Modelling volatility - ARCH and GARCH models p.15/33

  • Tests about residuals

    Tests:

    We have: normality test, Ljung-Box for standardizedresiduals and their sqaures

    What is new: testing homoskedasticity for the residuals

    Modelling volatility - ARCH and GARCH models p.16/33

  • ARCH(2)

    We try ARCH(2) - results of the tests:

    Modelling volatility - ARCH and GARCH models p.17/33

  • ARCH(3)

    ARCH(3) - results of the tests:

    Modelling volatility - ARCH and GARCH models p.18/33

  • ARCH(4)

    ARCH(4) - results of the tests:

    No autocorrelation in residuals and their squares.

    Modelling volatility - ARCH and GARCH models p.19/33

  • ARCH(4)

    ACF of squared residuals:

    without significant correlation

    Modelling volatility - ARCH and GARCH models p.20/33

  • ARCH(4)

    But ARCH coefficients i are not significant:

    Modelling volatility - ARCH and GARCH models p.21/33

  • GARCH(1,1)

    We try GARCH(1,1)

    Tests:

    Modelling volatility - ARCH and GARCH models p.22/33

  • GARCH(1,1)

    Estimates:

    Modelling volatility - ARCH and GARCH models p.23/33

  • Estimated standard deviation

    We obtain it using @sigma.t :

    Modelling volatility - ARCH and GARCH models p.24/33

  • Estimated standard deviation

    Another access to the graphs - plot(model11):

    Modelling volatility - ARCH and GARCH models p.25/33

  • Predictions

    We use the function predict with parameter n.ahead(number of observations)

    Modelling volatility - ARCH and GARCH models p.26/33

  • Predictions

    Parameter nx - we can change the number ofobservations from the data which are shown in the plot(here nx=100:

    Modelling volatility - ARCH and GARCH models p.27/33

  • Predictions

    Predicted standard deviation: plot(ts(predictions[3]))

    Modelling volatility - ARCH and GARCH models p.28/33

  • Predictions

    For a longer time (exercise: compute its limit):

    Modelling volatility - ARCH and GARCH models p.29/33

  • Application: Value at risk (VaR)

    Value at risk (VaR) is basicly a quantile

    Let X be a portfolio value, then

    P(X V aR) = ,

    for example for = 0.05

    A standard GARCH assumes normal distribution - wecan compute quantiles

    Shortcomings: normality assumptions there are also better risk measures than VaR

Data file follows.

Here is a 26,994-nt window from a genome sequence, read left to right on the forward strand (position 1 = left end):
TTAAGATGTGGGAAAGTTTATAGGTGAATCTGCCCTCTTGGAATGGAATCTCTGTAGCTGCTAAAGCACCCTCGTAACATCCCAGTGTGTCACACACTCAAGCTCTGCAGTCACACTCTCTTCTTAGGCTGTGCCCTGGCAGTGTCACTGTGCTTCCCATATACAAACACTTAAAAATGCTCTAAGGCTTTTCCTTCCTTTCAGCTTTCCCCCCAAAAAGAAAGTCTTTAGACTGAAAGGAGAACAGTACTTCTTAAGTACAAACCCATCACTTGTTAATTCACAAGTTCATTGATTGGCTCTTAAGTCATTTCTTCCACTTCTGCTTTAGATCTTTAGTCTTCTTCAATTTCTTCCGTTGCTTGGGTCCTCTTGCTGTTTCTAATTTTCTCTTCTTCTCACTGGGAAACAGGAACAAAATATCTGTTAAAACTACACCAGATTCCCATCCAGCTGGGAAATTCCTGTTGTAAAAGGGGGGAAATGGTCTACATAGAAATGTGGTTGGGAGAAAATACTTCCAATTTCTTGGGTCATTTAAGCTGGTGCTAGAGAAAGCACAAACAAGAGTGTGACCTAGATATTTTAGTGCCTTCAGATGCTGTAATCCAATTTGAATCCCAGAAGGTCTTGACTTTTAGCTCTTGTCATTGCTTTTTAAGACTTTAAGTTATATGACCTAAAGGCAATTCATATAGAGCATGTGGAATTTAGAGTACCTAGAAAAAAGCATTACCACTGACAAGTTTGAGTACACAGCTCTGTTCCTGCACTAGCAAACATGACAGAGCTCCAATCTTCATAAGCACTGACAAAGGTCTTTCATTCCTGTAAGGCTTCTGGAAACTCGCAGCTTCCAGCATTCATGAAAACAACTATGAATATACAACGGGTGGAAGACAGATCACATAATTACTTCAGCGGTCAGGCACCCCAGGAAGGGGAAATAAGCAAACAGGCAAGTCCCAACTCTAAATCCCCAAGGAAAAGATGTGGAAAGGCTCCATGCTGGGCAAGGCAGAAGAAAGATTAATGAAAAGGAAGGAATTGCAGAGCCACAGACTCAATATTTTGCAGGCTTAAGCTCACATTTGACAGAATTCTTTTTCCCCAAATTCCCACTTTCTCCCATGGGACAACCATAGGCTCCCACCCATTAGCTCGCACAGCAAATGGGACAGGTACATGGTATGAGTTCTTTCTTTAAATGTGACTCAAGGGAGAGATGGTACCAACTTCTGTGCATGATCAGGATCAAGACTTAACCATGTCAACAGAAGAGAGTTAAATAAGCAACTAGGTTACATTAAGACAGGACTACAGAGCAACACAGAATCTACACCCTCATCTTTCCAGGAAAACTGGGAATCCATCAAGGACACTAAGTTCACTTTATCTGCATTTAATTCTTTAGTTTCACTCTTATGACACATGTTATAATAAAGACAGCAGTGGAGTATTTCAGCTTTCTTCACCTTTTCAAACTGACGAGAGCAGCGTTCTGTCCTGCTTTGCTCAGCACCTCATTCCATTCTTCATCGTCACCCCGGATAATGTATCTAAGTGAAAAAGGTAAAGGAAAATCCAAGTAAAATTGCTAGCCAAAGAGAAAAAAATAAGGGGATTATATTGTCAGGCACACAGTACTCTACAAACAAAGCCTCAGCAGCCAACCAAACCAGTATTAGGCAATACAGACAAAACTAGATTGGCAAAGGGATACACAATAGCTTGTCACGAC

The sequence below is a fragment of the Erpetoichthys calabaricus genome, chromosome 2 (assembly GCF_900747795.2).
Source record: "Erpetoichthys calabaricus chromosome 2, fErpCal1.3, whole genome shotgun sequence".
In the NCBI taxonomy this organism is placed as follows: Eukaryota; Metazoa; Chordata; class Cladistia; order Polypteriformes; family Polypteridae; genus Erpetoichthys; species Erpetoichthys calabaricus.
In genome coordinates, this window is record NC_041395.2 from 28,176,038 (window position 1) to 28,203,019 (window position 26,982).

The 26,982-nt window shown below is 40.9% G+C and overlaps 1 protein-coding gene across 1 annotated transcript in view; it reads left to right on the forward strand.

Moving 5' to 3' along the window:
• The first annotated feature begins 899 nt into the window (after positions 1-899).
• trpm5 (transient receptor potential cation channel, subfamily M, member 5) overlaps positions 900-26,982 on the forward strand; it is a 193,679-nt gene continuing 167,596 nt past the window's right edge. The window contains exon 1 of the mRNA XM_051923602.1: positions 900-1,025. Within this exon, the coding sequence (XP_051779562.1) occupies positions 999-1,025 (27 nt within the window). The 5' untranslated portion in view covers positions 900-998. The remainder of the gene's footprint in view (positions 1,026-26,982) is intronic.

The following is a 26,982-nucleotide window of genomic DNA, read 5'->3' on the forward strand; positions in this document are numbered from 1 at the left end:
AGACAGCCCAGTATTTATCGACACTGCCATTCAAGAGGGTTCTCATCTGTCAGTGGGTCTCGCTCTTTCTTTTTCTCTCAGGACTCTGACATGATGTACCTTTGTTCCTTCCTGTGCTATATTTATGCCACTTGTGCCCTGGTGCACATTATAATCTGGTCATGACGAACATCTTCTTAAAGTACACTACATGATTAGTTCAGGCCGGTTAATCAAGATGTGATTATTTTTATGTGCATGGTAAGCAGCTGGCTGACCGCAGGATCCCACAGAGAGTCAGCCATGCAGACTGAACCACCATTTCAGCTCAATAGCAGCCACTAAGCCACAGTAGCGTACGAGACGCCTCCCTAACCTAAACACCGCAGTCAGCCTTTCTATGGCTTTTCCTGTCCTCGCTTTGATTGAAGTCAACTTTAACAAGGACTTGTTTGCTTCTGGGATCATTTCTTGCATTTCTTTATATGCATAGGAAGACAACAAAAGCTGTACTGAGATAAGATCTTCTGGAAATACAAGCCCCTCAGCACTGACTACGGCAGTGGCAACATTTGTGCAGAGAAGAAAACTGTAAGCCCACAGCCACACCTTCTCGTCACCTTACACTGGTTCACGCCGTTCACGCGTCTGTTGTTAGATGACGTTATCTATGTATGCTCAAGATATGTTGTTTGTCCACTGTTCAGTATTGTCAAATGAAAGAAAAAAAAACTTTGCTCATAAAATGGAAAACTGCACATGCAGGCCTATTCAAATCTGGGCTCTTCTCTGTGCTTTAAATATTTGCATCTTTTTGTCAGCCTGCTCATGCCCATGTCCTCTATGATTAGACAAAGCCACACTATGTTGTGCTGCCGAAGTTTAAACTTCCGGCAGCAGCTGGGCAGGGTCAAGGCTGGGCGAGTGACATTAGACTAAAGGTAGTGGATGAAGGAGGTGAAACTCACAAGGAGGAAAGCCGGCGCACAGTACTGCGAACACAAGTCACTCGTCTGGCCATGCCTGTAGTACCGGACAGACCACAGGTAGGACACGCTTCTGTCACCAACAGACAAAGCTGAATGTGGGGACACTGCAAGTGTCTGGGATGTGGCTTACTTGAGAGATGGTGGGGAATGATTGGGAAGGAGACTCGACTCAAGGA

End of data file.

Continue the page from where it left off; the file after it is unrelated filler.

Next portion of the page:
Modelling volatility - ARCH and GARCH models p.30/33

  • Apication: Value at risk (VaR)

    WHAT WE WILL DO: Start with N observations of returns Estimate the GARCH model. Make a prediction for standard deviation and using

    the prediction we construct VaR for returns for thefollowing day

    Every day move the window with data (we have anew observation), estimate GARCH again andcompute thes new VaR

    Modelling volatility - ARCH and GARCH models p.31/33

  • Not required - for those interested

    https://systematicinvestor.wordpress.com/2012/01/06/trading-using-garch-volatility-forecast/

    "... Now, lets create a strategy that switches betweenmean-reversion and trend-following strategies basedon GARCH(1,1) volatility forecast." + R code

    From the website:

    Modelling volatility - ARCH and GARCH models p.32/33

  • Other models for volatility

    Threshold GARCH: ut > 0 - "good news", ut < 0 - "bad news" TARCH can model their different effect on

    volatility leverage effect: bad news have a higher impact

    We do not model variance (as in ARCH/GARCHmodels), but its logarithm exponential GARCH any power of standard deviation power GARCH

    and others...

    Modelling volatility - ARCH and GARCH models p.33/33

    Stock pricesReturnsReturnsReturnsReturnsReturnsARCH and GARCH modelsARCH and GARCH modelsARCH and GARCH modelsGARCH models in RARCH(1)

    GARCH models in v RARCH(1)

    ARCH(1)

    Tests about residualsARCH(2)

    ARCH(3)

    ARCH(4)

    ARCH(4)

    ARCH(4)

    GARCH(1,1)

    GARCH(1,1)

    Estimated standard deviationEstimated standard deviationPredictionsPredictionsPredictionsPredictionsApplication: Value at risk (VaR)Apication: Value at risk (VaR)Not required - for those interestedOther models for volatility